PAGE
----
And when I was 10 years old I was playing at the dump, because I grew up poor white trash in one of the wealthiest towns in the United States, so I spent a lot of time playing at the dump. The dump was really interesting. There’s all this weird fascinating garbage that the rich people threw out. There were rats and raccoons like fighting over scraps of food.
While I was at the dump, I heard this sound – the tiniest of sounds – like just this little “meow“. And the dump was a loud place. The freeway was right there and there were dump trucks going by. It was just a cacophony, but over this cacophony I heard it again, the tiniest “meow“. And I saw this cardboard box, water damaged, and I opened it up and inside this cardboard box were three dead kittens – tiny like the size of my thumb. But there was one barely alive kitten. So young that his eyes were still closed. And I scooped him up and I rushed home.
My mom and I then rushed him to our local vet. And our local vet knew us really well because we had so many animals. When the local vet saw this tiny sick kitten he shook his head dolefully and said don’t get too attached because kittens this young don’t live without their moms – they don’t survive. So my mom and I took the kitten home and we named him Tucker. To this day I don’t know where that name came from. We made him a soft little bed out of old T-shirts and rags, At this point in my life my grandmother was living with us and she had the world’s most misanthropic dachshund and his name was George and George hated everybody. He hated me even though I loved him (story of my life). He hated my mom. If think he even hated my grandmother, although he sort of tolerated her because she fed him.
So George walked over in his cranky way to see what was going on with the mewing kitten and something very surprising happened. George jumped in bed with Tucker and became Tucker’s mom – cleaned Tucker and warmed Tucker and stayed by Tucker’s side 24 hours a day for two weeks until Tucker was healed and well. And my Uncle Joseph Kugielsky was a photographer for the New York Times and some local papers in Connecticut. And he took this picture..and you are right to “ahhhh” because it’s adorable. He ran this picture in some local papers, so for a day Tucker and George were really famous in animal circles in south-western Connecticut.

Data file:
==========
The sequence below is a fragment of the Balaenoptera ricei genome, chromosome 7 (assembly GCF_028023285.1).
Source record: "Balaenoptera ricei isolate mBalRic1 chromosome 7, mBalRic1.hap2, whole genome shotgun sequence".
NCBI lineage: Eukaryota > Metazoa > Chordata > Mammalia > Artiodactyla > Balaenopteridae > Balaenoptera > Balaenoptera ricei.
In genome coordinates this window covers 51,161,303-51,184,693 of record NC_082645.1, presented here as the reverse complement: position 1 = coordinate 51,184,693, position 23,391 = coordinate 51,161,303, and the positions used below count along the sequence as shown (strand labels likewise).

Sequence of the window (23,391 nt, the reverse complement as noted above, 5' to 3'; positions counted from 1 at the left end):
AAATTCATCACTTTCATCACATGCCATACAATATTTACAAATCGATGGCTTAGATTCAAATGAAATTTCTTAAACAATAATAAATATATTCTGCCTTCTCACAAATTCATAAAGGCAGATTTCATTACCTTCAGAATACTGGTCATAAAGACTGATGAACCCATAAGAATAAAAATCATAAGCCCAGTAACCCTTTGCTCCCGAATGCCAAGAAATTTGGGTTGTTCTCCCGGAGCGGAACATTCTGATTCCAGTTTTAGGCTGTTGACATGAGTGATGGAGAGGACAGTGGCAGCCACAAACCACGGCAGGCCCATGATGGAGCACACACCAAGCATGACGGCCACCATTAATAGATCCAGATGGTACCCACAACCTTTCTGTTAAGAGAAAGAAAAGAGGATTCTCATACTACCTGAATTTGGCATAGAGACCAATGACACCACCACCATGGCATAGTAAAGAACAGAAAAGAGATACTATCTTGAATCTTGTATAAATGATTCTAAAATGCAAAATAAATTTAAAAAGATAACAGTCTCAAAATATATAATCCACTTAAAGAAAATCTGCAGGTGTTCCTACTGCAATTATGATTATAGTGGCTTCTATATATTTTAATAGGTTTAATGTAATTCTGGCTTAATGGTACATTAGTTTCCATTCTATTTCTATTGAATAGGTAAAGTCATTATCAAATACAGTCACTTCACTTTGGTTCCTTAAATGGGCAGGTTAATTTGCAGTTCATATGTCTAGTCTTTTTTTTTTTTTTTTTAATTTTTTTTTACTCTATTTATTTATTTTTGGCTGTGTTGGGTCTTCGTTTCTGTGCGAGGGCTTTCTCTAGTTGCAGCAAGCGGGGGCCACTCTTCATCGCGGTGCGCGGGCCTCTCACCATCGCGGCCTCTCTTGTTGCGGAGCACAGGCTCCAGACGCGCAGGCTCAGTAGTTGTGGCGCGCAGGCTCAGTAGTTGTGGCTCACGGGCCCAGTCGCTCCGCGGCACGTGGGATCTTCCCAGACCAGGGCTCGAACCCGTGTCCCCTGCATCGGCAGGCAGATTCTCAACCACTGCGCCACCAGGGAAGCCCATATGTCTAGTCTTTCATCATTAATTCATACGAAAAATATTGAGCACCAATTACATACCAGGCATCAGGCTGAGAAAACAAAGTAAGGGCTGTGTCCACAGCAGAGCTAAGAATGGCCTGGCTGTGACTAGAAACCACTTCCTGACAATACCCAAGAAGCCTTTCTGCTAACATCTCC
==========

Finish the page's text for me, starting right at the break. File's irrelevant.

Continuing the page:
This was my first vicarious brush with fame. I loved Tucker. He was my best friend. He was like the little brother I’d never had. He used to meet me at the end of my driveway when I came home from school. And we played together and we slept next to each other, and I loved him so much, but I kept eating hamburgers, and I kept eating hot dogs and I kept eating junk food.
One day when I was 19 years old, I was sitting on the steps of my mom’s house with Tucker. We had this orange shag carpeting, So I’m sitting on this orange shag carpeting with Tucker and the sun was coming through the windows and it was just this perfect moment, and I looked at Tucker, who at this point was about nine years old – fun aside, Tucker lived to be 23. So I looked at Tucker and I saw this perfectly formed being. This individual with two eyes and a central nervous system and all of a sudden, that phrenological wall in my head disappeared and I extrapolated and I realised that just as Tucker had two eyes and a central nervous system and a rich emotional life – I mean, he had personality, he was funny, he was idiosyncratic, and he had this deep desire to avoid pain and suffering and to be alive and to be happy.